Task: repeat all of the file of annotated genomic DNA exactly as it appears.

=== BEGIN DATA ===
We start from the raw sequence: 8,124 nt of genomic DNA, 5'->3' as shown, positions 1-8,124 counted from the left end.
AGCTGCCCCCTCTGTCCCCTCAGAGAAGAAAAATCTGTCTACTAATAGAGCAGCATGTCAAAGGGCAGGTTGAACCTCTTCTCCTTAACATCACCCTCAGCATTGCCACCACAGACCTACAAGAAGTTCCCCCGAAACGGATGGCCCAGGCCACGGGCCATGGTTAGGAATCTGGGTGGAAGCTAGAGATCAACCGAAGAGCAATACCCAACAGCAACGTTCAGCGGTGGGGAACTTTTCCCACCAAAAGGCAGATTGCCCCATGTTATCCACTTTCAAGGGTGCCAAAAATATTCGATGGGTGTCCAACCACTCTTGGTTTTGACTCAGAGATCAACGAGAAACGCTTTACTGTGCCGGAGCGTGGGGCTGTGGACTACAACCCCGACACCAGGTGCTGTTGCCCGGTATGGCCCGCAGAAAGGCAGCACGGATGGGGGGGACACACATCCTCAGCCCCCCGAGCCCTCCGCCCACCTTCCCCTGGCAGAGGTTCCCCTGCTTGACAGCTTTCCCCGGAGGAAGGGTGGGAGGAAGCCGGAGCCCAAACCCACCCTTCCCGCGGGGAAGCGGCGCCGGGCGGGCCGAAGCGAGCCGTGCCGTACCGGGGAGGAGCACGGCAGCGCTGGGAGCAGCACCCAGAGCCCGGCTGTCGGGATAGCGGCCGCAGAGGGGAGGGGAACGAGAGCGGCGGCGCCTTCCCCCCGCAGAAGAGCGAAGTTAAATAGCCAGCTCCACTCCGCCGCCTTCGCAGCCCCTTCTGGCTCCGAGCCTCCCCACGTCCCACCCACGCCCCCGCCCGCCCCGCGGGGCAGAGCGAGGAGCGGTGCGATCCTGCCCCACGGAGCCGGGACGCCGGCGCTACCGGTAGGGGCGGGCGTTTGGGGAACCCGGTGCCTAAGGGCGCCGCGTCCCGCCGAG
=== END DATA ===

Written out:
We start from the raw sequence: 8,124 nt of genomic DNA, 5'->3' as shown, positions 1-8,124 counted from the left end.
AGCTGCCCCCTCTGTCCCCTCAGAGAAGAAAAATCTGTCTACTAATAGAGCAGCATGTCAAAGGGCAGGTTGAACCTCTTCTCCTTAACATCACCCTCAGCATTGCCACCACAGACCTACAAGAAGTTCCCCCGAAACGGATGGCCCAGGCCACGGGCCATGGTTAGGAATCTGGGTGGAAGCTAGAGATCAACCGAAGAGCAATACCCAACAGCAACGTTCAGCGGTGGGGAACTTTTCCCACCAAAAGGCAGATTGCCCCATGTTATCCACTTTCAAGGGTGCCAAAAATATTCGATGGGTGTCCAACCACTCTTGGTTTTGACTCAGAGATCAACGAGAAACGCTTTACTGTGCCGGAGCGTGGGGCTGTGGACTACAACCCCGACACCAGGTGCTGTTGCCCGGTATGGCCCGCAGAAAGGCAGCACGGATGGGGGGGACACACATCCTCAGCCCCCCGAGCCCTCCGCCCACCTTCCCCTGGCAGAGGTTCCCCTGCTTGACAGCTTTCCCCGGAGGAAGGGTGGGAGGAAGCCGGAGCCCAAACCCACCCTTCCCGCGGGGAAGCGGCGCCGGGCGGGCCGAAGCGAGCCGTGCCGTACCGGGGAGGAGCACGGCAGCGCTGGGAGCAGCACCCAGAGCCCGGCTGTCGGGATAGCGGCCGCAGAGGGGAGGGGAACGAGAGCGGCGGCGCCTTCCCCCCGCAGAAGAGCGAAGTTAAATAGCCAGCTCCACTCCGCCGCCTTCGCAGCCCCTTCTGGCTCCGAGCCTCCCCACGTCCCACCCACGCCCCCGCCCGCCCCGCGGGGCAGAGCGAGGAGCGGTGCGATCCTGCCCCACGGAGCCGGGACGCCGGCGCTACCGGTAGGGGCGGGCGTTTGGGGAACCCGGTGCCTAAGGGCGCCGCGTCCCGCCGAG